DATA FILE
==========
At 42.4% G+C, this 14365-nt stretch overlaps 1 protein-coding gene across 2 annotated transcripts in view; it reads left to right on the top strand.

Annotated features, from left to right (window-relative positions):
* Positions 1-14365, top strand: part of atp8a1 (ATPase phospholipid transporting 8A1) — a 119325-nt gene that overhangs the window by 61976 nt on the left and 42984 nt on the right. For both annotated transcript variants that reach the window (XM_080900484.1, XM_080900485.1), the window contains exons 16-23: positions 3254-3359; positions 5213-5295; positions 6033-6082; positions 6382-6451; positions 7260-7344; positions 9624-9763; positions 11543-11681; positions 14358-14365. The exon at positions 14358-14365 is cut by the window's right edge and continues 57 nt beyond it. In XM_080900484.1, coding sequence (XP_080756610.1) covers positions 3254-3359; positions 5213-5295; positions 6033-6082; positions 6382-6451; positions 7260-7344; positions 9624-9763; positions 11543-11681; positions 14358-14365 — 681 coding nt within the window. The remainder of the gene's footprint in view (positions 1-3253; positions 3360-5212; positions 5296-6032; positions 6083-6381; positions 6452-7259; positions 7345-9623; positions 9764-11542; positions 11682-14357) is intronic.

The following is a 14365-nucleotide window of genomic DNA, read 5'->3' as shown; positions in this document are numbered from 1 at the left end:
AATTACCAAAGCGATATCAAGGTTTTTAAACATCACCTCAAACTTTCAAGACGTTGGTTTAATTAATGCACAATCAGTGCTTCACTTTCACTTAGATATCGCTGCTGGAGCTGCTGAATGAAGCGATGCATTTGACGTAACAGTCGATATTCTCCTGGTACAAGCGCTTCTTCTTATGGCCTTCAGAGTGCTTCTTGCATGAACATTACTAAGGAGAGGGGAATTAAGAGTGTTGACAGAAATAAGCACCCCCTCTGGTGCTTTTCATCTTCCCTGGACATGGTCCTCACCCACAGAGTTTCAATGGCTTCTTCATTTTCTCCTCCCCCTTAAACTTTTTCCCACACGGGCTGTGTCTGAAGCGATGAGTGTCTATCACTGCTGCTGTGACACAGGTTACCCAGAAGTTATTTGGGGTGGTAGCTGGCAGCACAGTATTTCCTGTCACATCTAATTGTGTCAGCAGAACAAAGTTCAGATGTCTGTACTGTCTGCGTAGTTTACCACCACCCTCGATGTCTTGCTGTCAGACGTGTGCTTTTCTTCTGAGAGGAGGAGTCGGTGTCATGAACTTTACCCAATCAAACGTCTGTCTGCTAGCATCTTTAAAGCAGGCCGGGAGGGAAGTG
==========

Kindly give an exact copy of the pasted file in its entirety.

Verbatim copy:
At 42.4% G+C, this 14365-nt stretch overlaps 1 protein-coding gene across 2 annotated transcripts in view; it reads left to right on the top strand.

Annotated features, from left to right (window-relative positions):
* Positions 1-14365, top strand: part of atp8a1 (ATPase phospholipid transporting 8A1) — a 119325-nt gene that overhangs the window by 61976 nt on the left and 42984 nt on the right. For both annotated transcript variants that reach the window (XM_080900484.1, XM_080900485.1), the window contains exons 16-23: positions 3254-3359; positions 5213-5295; positions 6033-6082; positions 6382-6451; positions 7260-7344; positions 9624-9763; positions 11543-11681; positions 14358-14365. The exon at positions 14358-14365 is cut by the window's right edge and continues 57 nt beyond it. In XM_080900484.1, coding sequence (XP_080756610.1) covers positions 3254-3359; positions 5213-5295; positions 6033-6082; positions 6382-6451; positions 7260-7344; positions 9624-9763; positions 11543-11681; positions 14358-14365 — 681 coding nt within the window. The remainder of the gene's footprint in view (positions 1-3253; positions 3360-5212; positions 5296-6032; positions 6083-6381; positions 6452-7259; positions 7345-9623; positions 9764-11542; positions 11682-14357) is intronic.

The following is a 14365-nucleotide window of genomic DNA, read 5'->3' as shown; positions in this document are numbered from 1 at the left end:
AATTACCAAAGCGATATCAAGGTTTTTAAACATCACCTCAAACTTTCAAGACGTTGGTTTAATTAATGCACAATCAGTGCTTCACTTTCACTTAGATATCGCTGCTGGAGCTGCTGAATGAAGCGATGCATTTGACGTAACAGTCGATATTCTCCTGGTACAAGCGCTTCTTCTTATGGCCTTCAGAGTGCTTCTTGCATGAACATTACTAAGGAGAGGGGAATTAAGAGTGTTGACAGAAATAAGCACCCCCTCTGGTGCTTTTCATCTTCCCTGGACATGGTCCTCACCCACAGAGTTTCAATGGCTTCTTCATTTTCTCCTCCCCCTTAAACTTTTTCCCACACGGGCTGTGTCTGAAGCGATGAGTGTCTATCACTGCTGCTGTGACACAGGTTACCCAGAAGTTATTTGGGGTGGTAGCTGGCAGCACAGTATTTCCTGTCACATCTAATTGTGTCAGCAGAACAAAGTTCAGATGTCTGTACTGTCTGCGTAGTTTACCACCACCCTCGATGTCTTGCTGTCAGACGTGTGCTTTTCTTCTGAGAGGAGGAGTCGGTGTCATGAACTTTACCCAATCAAACGTCTGTCTGCTAGCATCTTTAAAGCAGGCCGGGAGGGAAGTG